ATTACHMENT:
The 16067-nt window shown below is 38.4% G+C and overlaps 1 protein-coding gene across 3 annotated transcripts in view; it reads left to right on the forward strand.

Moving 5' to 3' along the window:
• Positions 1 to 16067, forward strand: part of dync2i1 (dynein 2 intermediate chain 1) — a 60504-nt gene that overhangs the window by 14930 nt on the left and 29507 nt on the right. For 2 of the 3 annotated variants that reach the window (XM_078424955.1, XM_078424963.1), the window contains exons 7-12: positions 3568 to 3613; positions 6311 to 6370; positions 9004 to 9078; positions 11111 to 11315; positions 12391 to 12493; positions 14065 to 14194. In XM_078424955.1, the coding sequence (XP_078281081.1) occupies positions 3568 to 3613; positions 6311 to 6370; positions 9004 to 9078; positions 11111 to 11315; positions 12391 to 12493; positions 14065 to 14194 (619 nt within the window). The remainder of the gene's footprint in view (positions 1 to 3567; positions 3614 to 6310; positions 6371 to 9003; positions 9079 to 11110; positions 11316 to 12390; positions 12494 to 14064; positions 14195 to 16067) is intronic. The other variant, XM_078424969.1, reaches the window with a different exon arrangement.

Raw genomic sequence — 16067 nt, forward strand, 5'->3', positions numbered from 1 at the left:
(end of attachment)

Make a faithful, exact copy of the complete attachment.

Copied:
The 16067-nt window shown below is 38.4% G+C and overlaps 1 protein-coding gene across 3 annotated transcripts in view; it reads left to right on the forward strand.

Moving 5' to 3' along the window:
• Positions 1 to 16067, forward strand: part of dync2i1 (dynein 2 intermediate chain 1) — a 60504-nt gene that overhangs the window by 14930 nt on the left and 29507 nt on the right. For 2 of the 3 annotated variants that reach the window (XM_078424955.1, XM_078424963.1), the window contains exons 7-12: positions 3568 to 3613; positions 6311 to 6370; positions 9004 to 9078; positions 11111 to 11315; positions 12391 to 12493; positions 14065 to 14194. In XM_078424955.1, the coding sequence (XP_078281081.1) occupies positions 3568 to 3613; positions 6311 to 6370; positions 9004 to 9078; positions 11111 to 11315; positions 12391 to 12493; positions 14065 to 14194 (619 nt within the window). The remainder of the gene's footprint in view (positions 1 to 3567; positions 3614 to 6310; positions 6371 to 9003; positions 9079 to 11110; positions 11316 to 12390; positions 12494 to 14064; positions 14195 to 16067) is intronic. The other variant, XM_078424969.1, reaches the window with a different exon arrangement.

Raw genomic sequence — 16067 nt, forward strand, 5'->3', positions numbered from 1 at the left: